• 15-DEC-2016

  • Sebring, Florida

Dunlop hail performance gains in 2017 LMP2 prototype tyre test

 

  • Dunlop test new specifications with new 2017 LMP2 manufacturers
  • New LMP2 cars close to 2012 WEC LMP1 pace
  • Rigorous test programme provides significant gains
  • Learnings from 2016 LMP1 programme translate to new LMP2 regulations

Just a few weeks after providing the grip for teams to win three classes of the FIA World Endurance Championship (WEC) , Dunlop are making major steps during testing for the 2017  season.

With WEC and the European Le Mans Series (ELMS) adopting brand-new regulations for the LMP2 category, Dunlop committed early in 2016 to developing and launching a new range of LMP2 tyres for 2017.

This Summer, Dunlop began LMP2 track testing with a 2016 chassis converted to simulate the increased downforce of the new cars.  Dunlop chose Sebring Raceway in central Florida due to its climate and a mix of abrasive tarmac and smooth concrete. This mix of surfaces replicates the characteristics of many different circuits.

Dunlop returned to Sebring last week with over 1000 2017 prototype tyres for the latest stage of testing.  A range of LMP2 teams attended the test (representing ORECA, Dallara and Ligier chassis) enabling Dunlop to refine their 2017 tyres to suit all three cars.

The testing process began well before the cars hit the track. Step one was to do virtual tyre modelling, step two was to test the tyres on a laboratory machine that allows Dunlop to compare aspects such as grip and sensitivity to load, pressure and camber. This data is then checked against the driver feedback to ensure that the correlation is correct.

Sebastien Montet, Director, Tire Technology at Dunlop Motorsport explained: “For developing the new LMP2 tyres we took learnings from three areas. Firstly, our productive and successful return to LMP1 helped us understand the impact of increased downforce and power. Secondly, our work with the modified 2016 car allowed us to simulate 2017 power and downforce, and finally the modelling and simulation process allowed us to make significant development steps even before the new cars were launched.’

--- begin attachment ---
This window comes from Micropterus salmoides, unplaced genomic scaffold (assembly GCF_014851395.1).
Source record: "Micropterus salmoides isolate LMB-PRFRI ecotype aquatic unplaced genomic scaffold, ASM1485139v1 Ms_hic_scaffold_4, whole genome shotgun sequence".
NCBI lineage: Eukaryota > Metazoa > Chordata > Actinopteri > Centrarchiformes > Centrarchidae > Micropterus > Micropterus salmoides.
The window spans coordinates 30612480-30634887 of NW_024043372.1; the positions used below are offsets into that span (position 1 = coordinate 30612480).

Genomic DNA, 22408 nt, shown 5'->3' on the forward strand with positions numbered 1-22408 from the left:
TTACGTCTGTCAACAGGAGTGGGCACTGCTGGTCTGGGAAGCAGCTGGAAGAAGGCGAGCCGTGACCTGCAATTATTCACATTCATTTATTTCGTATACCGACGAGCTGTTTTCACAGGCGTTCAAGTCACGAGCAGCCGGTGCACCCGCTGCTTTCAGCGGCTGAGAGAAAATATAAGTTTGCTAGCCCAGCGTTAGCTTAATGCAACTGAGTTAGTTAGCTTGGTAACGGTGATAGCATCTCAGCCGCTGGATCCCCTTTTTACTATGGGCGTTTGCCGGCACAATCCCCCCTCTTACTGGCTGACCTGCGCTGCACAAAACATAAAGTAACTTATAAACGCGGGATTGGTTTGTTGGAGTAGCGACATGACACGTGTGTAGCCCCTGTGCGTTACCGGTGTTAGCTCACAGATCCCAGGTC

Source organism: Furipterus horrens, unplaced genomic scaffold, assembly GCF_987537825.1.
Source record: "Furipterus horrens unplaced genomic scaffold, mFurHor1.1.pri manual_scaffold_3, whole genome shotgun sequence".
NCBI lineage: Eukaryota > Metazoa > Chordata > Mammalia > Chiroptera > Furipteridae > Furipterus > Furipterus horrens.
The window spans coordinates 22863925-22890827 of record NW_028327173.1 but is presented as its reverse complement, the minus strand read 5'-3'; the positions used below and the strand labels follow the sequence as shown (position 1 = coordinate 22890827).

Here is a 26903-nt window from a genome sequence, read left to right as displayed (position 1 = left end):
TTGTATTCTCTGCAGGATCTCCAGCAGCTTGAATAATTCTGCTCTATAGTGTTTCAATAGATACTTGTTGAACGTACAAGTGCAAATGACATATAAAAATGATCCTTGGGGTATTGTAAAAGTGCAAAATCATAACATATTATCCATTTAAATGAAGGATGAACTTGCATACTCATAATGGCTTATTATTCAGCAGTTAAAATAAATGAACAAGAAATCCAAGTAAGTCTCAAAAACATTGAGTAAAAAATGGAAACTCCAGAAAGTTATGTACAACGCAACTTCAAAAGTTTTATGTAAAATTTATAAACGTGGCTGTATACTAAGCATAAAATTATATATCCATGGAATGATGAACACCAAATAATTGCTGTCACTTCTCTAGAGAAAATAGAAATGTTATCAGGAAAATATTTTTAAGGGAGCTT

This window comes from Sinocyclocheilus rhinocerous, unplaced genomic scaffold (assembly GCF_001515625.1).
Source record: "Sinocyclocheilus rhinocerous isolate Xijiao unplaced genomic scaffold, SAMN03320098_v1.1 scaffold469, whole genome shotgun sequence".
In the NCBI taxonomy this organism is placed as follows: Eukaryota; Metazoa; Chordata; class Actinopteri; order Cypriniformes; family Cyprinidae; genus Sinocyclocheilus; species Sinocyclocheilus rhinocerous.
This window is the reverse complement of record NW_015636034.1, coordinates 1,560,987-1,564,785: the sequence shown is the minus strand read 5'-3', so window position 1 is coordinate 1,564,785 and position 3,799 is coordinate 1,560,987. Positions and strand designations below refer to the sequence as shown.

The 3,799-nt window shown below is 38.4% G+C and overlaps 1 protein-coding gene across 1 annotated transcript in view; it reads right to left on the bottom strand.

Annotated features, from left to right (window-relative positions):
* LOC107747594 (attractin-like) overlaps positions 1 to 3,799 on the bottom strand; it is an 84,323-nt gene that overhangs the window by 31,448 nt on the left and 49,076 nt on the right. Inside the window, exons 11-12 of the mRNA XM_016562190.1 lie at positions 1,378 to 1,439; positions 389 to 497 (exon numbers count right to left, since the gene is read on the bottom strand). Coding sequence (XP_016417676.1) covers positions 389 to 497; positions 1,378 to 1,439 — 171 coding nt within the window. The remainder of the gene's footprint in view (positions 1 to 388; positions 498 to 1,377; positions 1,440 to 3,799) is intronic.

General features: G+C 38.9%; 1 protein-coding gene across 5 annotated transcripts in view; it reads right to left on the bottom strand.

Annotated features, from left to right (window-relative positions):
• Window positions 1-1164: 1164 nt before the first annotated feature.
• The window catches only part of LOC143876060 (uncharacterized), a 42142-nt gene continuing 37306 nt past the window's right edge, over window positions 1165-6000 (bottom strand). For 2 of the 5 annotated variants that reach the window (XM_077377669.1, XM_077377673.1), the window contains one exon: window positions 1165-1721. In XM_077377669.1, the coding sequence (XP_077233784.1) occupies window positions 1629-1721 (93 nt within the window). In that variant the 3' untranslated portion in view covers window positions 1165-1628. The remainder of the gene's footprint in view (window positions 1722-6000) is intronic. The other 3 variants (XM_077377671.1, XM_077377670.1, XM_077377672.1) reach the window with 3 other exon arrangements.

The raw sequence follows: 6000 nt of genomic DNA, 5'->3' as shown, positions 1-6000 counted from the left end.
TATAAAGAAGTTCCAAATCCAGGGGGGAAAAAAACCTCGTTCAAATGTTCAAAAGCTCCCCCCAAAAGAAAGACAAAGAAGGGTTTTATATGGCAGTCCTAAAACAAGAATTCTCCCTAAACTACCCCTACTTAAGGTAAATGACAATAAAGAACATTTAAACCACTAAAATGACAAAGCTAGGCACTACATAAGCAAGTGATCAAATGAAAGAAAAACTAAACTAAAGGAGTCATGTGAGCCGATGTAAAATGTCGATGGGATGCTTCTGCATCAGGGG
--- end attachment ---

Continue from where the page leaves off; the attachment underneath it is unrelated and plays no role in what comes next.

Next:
In the Dunlop test, the new LMP2 cars were close to the 2012 WEC LMP1 pace (the last time WEC visited Sebring).  The new LMP2 cars were consistently lapping around 1m 47s. In 2012 the LMP1 pole time was 1m 45.8s. (NB: The LMP2 pole time in the 2016 Sebring 12h, running to IMSA tyre regulations, was 1m 51.2)

This gain comes from the combination of the new regulations and tire specifications.Most importantly, Dunlop are confident that they have a tire that is durable and works well on all types of LMP2 chassis.  “Whilst finding improvements in individual lap times is important, the total race time is what matters. Our tests have confirmed that we have made the expected steps forward in performance , but we are also highly confident that we’ve built on the durability and consistency that was the bedrock of our championship winning 2016 season”.

Dunlop’s pre-season testing continues at Aragon, Spain and Monza, Italy in March before the ELMS and WEC seasons start at Silverstone on April 15/16.